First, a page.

Sometimes, the cytokine storm can be severe or life-threatening, as this can lead to multiple organ failure.

What should individuals with diabetes do?

Safety Measures[3]

For people with diabetes, it is important to take precautions and measures to avoid the virus if possible, such as:

  • Practice social distancing
  • Staying at home whenever is possible
  • Washing hands regularly with soap and water (> 20 seconds)
  • Use alcohol-based wipes/rubs
  • Avoid non-essential travels

Be Prepared[3]

Diabetic patients should also follow recommendations and communicate with their health practitioners. People with diabetes are advised to have adequate stock of medication and supplies of blood glucose apparatus in their home.

Besides, diabetic individuals will also need to always stay hydrated, monitor their blood glucose level and monitor the ketone bodies in the urine to prevent sickness.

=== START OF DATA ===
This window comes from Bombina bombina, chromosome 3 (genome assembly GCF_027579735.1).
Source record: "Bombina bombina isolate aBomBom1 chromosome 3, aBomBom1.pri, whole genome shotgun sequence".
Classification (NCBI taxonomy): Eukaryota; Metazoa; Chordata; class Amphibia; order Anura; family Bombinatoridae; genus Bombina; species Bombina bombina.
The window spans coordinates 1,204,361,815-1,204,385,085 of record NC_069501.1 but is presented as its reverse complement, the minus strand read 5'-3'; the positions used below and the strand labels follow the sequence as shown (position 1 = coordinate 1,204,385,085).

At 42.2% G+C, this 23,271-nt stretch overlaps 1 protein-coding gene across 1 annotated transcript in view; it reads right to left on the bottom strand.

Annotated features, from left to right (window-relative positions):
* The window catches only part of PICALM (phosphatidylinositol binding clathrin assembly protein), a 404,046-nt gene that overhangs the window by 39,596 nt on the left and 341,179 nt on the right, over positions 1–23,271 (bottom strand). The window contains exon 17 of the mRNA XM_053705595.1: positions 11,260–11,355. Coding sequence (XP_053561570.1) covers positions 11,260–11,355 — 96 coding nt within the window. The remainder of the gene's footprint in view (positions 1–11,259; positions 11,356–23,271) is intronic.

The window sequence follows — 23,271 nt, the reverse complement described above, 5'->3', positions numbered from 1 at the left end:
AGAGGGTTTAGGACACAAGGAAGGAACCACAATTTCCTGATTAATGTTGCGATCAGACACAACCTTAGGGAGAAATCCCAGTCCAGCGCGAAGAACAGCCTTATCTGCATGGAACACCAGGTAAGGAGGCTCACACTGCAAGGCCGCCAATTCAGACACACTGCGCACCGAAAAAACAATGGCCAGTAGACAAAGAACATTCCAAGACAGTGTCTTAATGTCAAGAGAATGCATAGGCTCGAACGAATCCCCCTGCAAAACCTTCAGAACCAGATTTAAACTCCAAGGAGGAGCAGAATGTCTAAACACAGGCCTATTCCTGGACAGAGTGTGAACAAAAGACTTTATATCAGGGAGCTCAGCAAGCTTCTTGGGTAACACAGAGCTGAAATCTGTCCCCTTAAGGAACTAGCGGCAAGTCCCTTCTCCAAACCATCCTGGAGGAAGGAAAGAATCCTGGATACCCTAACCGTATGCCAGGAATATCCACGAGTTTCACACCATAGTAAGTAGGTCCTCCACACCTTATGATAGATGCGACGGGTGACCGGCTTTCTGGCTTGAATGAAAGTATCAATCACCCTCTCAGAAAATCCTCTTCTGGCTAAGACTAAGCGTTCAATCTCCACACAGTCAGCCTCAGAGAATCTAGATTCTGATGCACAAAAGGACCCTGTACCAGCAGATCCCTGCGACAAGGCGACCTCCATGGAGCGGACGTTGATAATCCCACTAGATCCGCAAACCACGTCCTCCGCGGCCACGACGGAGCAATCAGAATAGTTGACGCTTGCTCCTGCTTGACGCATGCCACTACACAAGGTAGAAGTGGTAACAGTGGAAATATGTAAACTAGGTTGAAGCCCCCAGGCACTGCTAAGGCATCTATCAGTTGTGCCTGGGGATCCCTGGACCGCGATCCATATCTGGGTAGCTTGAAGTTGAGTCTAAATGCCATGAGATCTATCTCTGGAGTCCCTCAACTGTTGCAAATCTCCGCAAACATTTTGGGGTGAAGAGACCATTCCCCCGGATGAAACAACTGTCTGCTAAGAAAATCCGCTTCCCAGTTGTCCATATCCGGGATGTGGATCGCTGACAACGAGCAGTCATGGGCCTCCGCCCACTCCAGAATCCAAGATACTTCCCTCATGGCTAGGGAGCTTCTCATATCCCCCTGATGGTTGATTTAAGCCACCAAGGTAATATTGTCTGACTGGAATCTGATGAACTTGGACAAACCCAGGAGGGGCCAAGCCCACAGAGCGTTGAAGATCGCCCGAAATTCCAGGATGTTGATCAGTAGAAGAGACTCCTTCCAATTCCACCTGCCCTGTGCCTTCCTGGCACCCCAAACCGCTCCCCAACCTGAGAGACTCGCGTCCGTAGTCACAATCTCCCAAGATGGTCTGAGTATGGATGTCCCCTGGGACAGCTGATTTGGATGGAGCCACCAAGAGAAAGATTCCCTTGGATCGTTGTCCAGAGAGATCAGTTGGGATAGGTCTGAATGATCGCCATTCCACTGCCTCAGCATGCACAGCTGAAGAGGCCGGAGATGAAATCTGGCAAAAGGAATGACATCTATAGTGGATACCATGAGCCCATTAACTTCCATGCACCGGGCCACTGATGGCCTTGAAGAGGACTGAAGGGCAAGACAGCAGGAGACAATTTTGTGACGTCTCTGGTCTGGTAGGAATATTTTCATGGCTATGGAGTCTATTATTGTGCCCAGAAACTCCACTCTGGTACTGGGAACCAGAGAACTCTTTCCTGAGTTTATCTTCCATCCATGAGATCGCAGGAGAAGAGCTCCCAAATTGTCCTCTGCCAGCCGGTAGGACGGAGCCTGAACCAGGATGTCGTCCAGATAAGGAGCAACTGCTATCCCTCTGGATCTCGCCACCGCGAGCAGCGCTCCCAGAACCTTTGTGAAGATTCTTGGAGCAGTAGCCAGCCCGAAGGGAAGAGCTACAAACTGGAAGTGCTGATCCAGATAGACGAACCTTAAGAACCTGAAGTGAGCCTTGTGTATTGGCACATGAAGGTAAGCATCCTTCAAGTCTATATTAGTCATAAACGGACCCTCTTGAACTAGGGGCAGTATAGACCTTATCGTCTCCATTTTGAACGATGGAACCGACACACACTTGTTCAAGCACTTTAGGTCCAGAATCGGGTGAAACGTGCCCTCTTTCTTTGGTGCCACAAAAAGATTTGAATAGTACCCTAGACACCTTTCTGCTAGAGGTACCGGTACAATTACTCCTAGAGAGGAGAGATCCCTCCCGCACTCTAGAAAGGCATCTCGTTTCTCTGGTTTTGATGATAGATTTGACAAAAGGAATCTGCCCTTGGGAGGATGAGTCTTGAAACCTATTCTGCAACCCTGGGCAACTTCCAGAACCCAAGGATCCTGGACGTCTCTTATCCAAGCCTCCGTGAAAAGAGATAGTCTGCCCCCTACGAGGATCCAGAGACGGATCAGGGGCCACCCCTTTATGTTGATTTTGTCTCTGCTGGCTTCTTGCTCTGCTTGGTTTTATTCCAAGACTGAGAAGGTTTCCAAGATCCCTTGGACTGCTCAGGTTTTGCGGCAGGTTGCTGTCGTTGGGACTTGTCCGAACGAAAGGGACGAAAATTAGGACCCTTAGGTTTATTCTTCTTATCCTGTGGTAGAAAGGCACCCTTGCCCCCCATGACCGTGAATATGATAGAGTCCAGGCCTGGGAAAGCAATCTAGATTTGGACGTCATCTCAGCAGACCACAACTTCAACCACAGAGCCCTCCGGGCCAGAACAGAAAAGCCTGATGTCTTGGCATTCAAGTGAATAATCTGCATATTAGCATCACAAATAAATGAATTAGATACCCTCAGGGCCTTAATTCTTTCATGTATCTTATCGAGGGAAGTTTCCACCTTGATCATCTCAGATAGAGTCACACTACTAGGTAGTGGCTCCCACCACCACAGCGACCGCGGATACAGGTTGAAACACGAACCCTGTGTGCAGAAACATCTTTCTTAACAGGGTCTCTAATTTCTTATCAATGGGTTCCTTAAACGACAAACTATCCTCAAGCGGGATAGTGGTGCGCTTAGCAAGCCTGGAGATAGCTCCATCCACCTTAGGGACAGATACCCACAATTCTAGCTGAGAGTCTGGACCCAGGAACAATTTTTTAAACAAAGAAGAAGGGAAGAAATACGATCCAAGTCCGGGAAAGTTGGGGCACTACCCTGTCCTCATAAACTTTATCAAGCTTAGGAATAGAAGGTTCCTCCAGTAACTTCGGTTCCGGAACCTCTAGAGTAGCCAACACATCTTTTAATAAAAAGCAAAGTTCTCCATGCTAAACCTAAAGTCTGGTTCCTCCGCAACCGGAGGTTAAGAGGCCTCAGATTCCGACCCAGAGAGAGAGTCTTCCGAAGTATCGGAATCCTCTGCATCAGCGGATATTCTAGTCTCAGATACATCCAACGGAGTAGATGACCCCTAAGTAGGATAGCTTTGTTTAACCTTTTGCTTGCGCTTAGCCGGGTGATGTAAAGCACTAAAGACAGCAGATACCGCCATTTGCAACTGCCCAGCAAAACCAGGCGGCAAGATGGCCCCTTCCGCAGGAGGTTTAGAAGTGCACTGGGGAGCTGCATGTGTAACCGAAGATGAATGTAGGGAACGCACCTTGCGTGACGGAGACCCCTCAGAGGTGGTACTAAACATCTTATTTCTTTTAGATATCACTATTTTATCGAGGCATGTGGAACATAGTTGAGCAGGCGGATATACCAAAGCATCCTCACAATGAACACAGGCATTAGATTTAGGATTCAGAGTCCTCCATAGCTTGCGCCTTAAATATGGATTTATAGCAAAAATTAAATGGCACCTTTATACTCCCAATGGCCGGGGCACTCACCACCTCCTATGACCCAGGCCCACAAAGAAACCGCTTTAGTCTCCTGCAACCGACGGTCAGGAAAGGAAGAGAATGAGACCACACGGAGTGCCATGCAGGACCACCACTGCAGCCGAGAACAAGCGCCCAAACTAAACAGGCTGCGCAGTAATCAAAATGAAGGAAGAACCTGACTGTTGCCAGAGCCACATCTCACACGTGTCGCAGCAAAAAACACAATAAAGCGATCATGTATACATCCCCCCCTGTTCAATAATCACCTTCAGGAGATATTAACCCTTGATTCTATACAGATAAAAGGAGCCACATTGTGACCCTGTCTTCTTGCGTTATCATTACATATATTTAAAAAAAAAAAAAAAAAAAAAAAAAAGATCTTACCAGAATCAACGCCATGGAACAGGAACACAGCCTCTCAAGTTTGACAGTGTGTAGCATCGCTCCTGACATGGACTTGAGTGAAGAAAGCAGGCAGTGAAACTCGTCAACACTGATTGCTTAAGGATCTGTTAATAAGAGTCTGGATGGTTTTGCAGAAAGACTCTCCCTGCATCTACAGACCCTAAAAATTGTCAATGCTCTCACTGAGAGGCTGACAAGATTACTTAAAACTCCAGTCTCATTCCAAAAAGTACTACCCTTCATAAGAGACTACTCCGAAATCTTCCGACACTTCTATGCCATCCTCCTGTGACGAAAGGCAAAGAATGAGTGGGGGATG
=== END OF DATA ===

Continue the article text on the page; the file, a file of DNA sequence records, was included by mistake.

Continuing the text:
Monitor blood glucose levels daily

Staying Active[3]

Regular physical activity should be encouraged for people with diabetes. Despite the restriction movement enforced by the government, physical activity workouts can be accessed via Youtube.

The intensity of the exercises should be tailored according to the capacity of the individuals.


Read More: How Type 2 Diabetes Affects Sports Recovery

Diabetics should stay active

Eat Healthily[3]

Diet is another thing that people with diabetes should be paying attention to. It is important to adhere to a regular well-balanced diet which consists of protein, fibre, vitamins and limited saturated fats. It is also recommended to go for low-glycemic index food (e.g. whole wheat pasta, brown rice) and limit the consumption of fried food.